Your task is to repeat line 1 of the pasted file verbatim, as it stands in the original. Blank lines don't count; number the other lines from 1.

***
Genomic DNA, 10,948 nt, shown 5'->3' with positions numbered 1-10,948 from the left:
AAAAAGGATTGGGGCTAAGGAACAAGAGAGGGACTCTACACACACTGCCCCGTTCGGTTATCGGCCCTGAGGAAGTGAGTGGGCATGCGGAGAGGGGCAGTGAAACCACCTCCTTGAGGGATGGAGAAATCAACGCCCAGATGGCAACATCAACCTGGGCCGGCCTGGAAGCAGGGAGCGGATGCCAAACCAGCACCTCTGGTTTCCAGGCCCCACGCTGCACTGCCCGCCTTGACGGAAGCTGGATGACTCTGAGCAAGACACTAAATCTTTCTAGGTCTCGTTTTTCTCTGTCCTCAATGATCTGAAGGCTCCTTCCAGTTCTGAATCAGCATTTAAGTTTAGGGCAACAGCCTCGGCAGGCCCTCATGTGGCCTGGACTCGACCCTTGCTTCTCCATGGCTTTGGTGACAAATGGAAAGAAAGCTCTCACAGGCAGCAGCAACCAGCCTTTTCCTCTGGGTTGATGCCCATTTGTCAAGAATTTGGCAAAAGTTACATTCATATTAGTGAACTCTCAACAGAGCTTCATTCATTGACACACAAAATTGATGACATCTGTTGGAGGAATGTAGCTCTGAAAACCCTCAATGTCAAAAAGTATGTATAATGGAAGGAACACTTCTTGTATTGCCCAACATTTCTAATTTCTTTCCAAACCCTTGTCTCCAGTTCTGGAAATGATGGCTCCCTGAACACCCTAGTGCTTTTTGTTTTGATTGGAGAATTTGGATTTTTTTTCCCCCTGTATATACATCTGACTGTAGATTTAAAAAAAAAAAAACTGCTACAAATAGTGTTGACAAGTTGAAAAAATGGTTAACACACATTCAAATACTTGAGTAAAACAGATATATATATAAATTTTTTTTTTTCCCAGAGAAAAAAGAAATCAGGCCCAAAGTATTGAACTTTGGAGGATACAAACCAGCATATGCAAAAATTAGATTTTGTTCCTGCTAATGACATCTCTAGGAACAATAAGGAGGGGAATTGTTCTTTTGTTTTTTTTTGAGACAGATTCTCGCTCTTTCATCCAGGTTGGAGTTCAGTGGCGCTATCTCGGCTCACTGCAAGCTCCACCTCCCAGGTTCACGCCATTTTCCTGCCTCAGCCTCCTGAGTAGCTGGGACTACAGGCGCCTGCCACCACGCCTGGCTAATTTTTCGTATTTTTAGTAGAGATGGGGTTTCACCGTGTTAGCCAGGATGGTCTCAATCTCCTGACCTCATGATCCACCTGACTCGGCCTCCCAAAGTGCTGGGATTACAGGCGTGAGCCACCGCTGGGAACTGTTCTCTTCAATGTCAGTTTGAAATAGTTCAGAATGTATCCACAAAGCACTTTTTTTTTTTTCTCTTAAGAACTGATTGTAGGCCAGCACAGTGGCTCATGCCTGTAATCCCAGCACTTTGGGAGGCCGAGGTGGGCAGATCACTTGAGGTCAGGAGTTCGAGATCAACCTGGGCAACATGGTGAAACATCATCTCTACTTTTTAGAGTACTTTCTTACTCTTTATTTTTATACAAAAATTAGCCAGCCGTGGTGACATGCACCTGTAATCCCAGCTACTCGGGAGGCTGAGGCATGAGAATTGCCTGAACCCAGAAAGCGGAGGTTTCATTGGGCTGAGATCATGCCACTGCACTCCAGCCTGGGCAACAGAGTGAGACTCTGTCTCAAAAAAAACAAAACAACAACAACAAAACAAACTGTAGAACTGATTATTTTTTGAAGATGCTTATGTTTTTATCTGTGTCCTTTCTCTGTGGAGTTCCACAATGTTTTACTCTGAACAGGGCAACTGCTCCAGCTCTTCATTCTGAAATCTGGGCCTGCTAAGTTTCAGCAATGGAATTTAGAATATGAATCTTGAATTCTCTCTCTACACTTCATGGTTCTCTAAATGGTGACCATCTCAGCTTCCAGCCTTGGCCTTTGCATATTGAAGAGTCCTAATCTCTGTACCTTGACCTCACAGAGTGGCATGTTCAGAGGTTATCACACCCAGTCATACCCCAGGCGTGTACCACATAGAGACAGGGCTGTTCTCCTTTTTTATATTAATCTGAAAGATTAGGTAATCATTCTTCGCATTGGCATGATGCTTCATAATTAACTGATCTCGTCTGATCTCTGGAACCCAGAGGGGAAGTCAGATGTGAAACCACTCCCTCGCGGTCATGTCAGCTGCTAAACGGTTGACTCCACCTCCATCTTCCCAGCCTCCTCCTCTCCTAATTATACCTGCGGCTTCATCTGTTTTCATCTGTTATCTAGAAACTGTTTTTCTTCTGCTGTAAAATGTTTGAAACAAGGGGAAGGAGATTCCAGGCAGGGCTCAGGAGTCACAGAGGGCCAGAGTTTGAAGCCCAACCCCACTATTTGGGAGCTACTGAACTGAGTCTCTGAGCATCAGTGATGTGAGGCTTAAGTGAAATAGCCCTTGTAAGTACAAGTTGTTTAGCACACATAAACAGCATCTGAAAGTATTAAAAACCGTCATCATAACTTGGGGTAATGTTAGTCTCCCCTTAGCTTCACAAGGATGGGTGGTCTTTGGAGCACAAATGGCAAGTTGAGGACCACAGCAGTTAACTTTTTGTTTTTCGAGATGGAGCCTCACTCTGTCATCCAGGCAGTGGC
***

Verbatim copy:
Genomic DNA, 10,948 nt, shown 5'->3' with positions numbered 1-10,948 from the left: